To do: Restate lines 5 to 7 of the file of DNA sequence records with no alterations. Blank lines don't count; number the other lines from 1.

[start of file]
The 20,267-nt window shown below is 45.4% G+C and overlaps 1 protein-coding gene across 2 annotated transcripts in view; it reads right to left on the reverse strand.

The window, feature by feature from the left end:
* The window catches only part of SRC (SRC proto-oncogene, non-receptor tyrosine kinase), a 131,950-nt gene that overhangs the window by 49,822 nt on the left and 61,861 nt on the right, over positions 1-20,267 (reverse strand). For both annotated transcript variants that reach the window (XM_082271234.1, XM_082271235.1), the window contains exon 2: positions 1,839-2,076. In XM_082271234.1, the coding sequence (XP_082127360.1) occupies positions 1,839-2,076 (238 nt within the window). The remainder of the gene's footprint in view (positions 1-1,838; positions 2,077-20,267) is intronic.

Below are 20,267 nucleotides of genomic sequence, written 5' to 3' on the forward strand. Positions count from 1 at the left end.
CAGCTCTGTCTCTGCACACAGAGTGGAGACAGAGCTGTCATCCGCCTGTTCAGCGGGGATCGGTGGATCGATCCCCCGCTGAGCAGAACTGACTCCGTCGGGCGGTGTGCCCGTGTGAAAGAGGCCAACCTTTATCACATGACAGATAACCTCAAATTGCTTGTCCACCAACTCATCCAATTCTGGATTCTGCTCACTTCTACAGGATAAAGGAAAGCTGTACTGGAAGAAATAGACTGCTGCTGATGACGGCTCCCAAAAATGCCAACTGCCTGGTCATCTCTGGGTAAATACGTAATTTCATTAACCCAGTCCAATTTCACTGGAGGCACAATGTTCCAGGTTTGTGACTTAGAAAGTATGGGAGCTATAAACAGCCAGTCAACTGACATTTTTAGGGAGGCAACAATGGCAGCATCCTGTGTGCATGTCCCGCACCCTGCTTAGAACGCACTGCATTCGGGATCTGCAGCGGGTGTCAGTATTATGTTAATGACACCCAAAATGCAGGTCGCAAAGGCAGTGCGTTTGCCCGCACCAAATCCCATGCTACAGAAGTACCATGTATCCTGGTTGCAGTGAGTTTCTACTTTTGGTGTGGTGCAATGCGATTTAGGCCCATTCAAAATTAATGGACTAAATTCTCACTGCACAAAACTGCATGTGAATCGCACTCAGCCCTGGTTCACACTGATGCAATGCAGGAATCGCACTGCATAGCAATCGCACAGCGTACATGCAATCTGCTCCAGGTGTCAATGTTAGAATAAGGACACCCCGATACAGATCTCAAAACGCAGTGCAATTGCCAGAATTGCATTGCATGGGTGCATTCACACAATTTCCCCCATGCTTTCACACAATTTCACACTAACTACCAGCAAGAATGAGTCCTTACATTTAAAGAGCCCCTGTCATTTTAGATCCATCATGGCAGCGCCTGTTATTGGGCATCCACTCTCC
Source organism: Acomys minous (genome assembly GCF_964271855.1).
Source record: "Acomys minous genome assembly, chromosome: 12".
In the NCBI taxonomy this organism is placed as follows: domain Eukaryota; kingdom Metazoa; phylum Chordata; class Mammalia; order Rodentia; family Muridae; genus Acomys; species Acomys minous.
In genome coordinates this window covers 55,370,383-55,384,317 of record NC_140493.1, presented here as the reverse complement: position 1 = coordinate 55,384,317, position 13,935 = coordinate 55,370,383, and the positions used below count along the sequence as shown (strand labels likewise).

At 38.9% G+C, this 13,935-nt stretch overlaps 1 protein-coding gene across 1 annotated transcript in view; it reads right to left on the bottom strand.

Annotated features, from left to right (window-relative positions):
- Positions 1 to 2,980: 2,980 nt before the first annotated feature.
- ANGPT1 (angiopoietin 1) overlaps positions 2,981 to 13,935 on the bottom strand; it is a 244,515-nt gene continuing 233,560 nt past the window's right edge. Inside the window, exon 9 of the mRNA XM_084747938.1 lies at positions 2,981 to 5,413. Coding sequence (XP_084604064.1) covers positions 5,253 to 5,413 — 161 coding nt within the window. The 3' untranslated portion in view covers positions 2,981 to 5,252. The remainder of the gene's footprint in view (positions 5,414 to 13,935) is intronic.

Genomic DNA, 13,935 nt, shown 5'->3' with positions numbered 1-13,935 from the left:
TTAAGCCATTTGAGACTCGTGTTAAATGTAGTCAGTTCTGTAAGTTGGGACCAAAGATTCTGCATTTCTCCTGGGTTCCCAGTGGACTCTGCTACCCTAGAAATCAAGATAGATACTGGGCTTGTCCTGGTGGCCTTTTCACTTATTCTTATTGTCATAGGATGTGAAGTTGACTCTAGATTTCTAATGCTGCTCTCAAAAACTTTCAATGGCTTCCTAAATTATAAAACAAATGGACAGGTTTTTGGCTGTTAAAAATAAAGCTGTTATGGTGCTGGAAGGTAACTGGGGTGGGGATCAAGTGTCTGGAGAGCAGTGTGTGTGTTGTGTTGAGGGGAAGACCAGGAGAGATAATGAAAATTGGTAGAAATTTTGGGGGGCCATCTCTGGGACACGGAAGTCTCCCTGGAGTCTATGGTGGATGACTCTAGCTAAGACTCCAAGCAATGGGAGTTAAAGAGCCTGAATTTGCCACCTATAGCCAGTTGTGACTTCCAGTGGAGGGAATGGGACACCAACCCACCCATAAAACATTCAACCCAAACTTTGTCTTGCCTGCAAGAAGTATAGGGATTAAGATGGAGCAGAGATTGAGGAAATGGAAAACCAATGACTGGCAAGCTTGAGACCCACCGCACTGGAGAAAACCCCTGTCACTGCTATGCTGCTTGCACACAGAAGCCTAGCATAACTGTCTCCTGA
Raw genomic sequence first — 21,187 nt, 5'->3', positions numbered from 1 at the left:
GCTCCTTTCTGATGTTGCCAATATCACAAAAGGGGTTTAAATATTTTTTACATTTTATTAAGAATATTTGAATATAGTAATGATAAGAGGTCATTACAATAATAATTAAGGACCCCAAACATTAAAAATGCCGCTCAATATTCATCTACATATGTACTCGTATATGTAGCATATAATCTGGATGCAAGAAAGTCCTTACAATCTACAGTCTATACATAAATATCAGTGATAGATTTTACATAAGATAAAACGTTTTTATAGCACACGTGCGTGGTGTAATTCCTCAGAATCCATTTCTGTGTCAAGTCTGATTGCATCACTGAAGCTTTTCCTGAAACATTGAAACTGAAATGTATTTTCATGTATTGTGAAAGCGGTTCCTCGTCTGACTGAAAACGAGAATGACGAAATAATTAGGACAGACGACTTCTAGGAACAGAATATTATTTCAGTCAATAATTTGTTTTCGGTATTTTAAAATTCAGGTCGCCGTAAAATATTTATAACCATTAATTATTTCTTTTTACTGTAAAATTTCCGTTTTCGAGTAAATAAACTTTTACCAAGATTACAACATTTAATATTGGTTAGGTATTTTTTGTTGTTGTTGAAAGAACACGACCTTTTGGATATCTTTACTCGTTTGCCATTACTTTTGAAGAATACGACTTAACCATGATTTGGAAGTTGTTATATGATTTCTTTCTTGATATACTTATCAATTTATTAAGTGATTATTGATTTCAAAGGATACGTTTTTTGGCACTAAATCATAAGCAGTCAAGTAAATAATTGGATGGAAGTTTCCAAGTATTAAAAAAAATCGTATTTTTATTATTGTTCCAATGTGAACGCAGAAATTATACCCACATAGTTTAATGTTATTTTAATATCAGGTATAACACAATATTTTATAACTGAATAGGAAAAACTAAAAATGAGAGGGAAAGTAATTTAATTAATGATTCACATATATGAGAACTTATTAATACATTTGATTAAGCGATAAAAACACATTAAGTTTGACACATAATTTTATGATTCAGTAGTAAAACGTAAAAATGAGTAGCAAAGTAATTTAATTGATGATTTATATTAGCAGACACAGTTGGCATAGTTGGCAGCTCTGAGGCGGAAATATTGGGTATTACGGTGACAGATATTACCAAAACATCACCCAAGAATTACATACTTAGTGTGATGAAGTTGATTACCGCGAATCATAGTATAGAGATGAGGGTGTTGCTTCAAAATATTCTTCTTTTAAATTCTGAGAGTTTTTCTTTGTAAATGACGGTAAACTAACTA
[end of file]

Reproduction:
CAGCTCTGTCTCTGCACACAGAGTGGAGACAGAGCTGTCATCCGCCTGTTCAGCGGGGATCGGTGGATCGATCCCCCGCTGAGCAGAACTGACTCCGTCGGGCGGTGTGCCCGTGTGAAAGAGGCCAACCTTTATCACATGACAGATAACCTCAAATTGCTTGTCCACCAACTCATCCAATTCTGGATTCTGCTCACTTCTACAGGATAAAGGAAAGCTGTACTGGAAGAAATAGACTGCTGCTGATGACGGCTCCCAAAAATGCCAACTGCCTGGTCATCTCTGGGTAAATACGTAATTTCATTAACCCAGTCCAATTTCACTGGAGGCACAATGTTCCAGGTTTGTGACTTAGAAAGTATGGGAGCTATAAACAGCCAGTCAACTGACATTTTTAGGGAGGCAACAATGGCAGCATCCTGTGTGCATGTCCCGCACCCTGCTTAGAACGCACTGCATTCGGGATCTGCAGCGGGTGTCAGTATTATGTTAATGACACCCAAAATGCAGGTCGCAAAGGCAGTGCGTTTGCCCGCACCAAATCCCATGCTACAGAAGTACCATGTATCCTGGTTGCAGTGAGTTTCTACTTTTGGTGTGGTGCAATGCGATTTAGGCCCATTCAAAATTAATGGACTAAATTCTCACTGCACAAAACTGCATGTGAATCGCACTCAGCCCTGGTTCACACTGATGCAATGCAGGAATCGCACTGCATAGCAATCGCACAGCGTACATGCAATCTGCTCCAGGTGTCAATGTTAGAATAAGGACACCCCGATACAGATCTCAAAACGCAGTGCAATTGCCAGAATTGCATTGCATGGGTGCATTCACACAATTTCCCCCATGCTTTCACACAATTTCACACTAACTACCAGCAAGAATGAGTCCTTACATTTAAAGAGCCCCTGTCATTTTAGATCCATCATGGCAGCGCCTGTTATTGGGCATCCACTCTCC
Source organism: Acomys minous (genome assembly GCF_964271855.1).
Source record: "Acomys minous genome assembly, chromosome: 12".